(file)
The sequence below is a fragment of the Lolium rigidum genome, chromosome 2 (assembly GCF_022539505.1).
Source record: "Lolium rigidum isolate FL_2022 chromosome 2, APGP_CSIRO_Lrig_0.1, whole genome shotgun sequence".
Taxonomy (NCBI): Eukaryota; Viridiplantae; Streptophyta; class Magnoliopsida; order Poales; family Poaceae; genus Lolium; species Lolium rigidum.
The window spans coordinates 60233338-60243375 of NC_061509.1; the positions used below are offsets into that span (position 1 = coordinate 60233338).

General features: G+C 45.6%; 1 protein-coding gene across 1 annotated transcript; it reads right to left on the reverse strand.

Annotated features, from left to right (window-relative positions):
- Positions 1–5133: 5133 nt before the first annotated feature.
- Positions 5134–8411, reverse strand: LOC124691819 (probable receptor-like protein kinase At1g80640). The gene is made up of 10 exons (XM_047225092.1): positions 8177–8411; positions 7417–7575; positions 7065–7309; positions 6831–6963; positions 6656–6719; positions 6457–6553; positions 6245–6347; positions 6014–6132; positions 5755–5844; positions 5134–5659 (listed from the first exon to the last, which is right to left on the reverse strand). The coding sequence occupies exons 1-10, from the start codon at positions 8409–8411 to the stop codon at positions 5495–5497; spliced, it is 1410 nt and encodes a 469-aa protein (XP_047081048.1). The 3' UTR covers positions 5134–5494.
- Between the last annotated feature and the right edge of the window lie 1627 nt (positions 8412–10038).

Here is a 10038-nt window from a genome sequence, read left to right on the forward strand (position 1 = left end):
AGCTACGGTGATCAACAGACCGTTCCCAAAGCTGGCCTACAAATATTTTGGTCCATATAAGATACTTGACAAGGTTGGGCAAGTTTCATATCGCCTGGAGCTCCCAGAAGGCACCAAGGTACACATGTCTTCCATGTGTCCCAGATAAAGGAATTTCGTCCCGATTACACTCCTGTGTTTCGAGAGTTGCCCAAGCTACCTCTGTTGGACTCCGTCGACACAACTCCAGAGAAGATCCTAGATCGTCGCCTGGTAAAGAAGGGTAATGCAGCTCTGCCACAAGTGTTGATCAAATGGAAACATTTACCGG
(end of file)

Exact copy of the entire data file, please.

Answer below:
The sequence below is a fragment of the Lolium rigidum genome, chromosome 2 (assembly GCF_022539505.1).
Source record: "Lolium rigidum isolate FL_2022 chromosome 2, APGP_CSIRO_Lrig_0.1, whole genome shotgun sequence".
Taxonomy (NCBI): Eukaryota; Viridiplantae; Streptophyta; class Magnoliopsida; order Poales; family Poaceae; genus Lolium; species Lolium rigidum.
The window spans coordinates 60233338-60243375 of NC_061509.1; the positions used below are offsets into that span (position 1 = coordinate 60233338).

General features: G+C 45.6%; 1 protein-coding gene across 1 annotated transcript; it reads right to left on the reverse strand.

Annotated features, from left to right (window-relative positions):
- Positions 1–5133: 5133 nt before the first annotated feature.
- Positions 5134–8411, reverse strand: LOC124691819 (probable receptor-like protein kinase At1g80640). The gene is made up of 10 exons (XM_047225092.1): positions 8177–8411; positions 7417–7575; positions 7065–7309; positions 6831–6963; positions 6656–6719; positions 6457–6553; positions 6245–6347; positions 6014–6132; positions 5755–5844; positions 5134–5659 (listed from the first exon to the last, which is right to left on the reverse strand). The coding sequence occupies exons 1-10, from the start codon at positions 8409–8411 to the stop codon at positions 5495–5497; spliced, it is 1410 nt and encodes a 469-aa protein (XP_047081048.1). The 3' UTR covers positions 5134–5494.
- Between the last annotated feature and the right edge of the window lie 1627 nt (positions 8412–10038).

Here is a 10038-nt window from a genome sequence, read left to right on the forward strand (position 1 = left end):
AGCTACGGTGATCAACAGACCGTTCCCAAAGCTGGCCTACAAATATTTTGGTCCATATAAGATACTTGACAAGGTTGGGCAAGTTTCATATCGCCTGGAGCTCCCAGAAGGCACCAAGGTACACATGTCTTCCATGTGTCCCAGATAAAGGAATTTCGTCCCGATTACACTCCTGTGTTTCGAGAGTTGCCCAAGCTACCTCTGTTGGACTCCGTCGACACAACTCCAGAGAAGATCCTAGATCGTCGCCTGGTAAAGAAGGGTAATGCAGCTCTGCCACAAGTGTTGATCAAATGGAAACATTTACCGG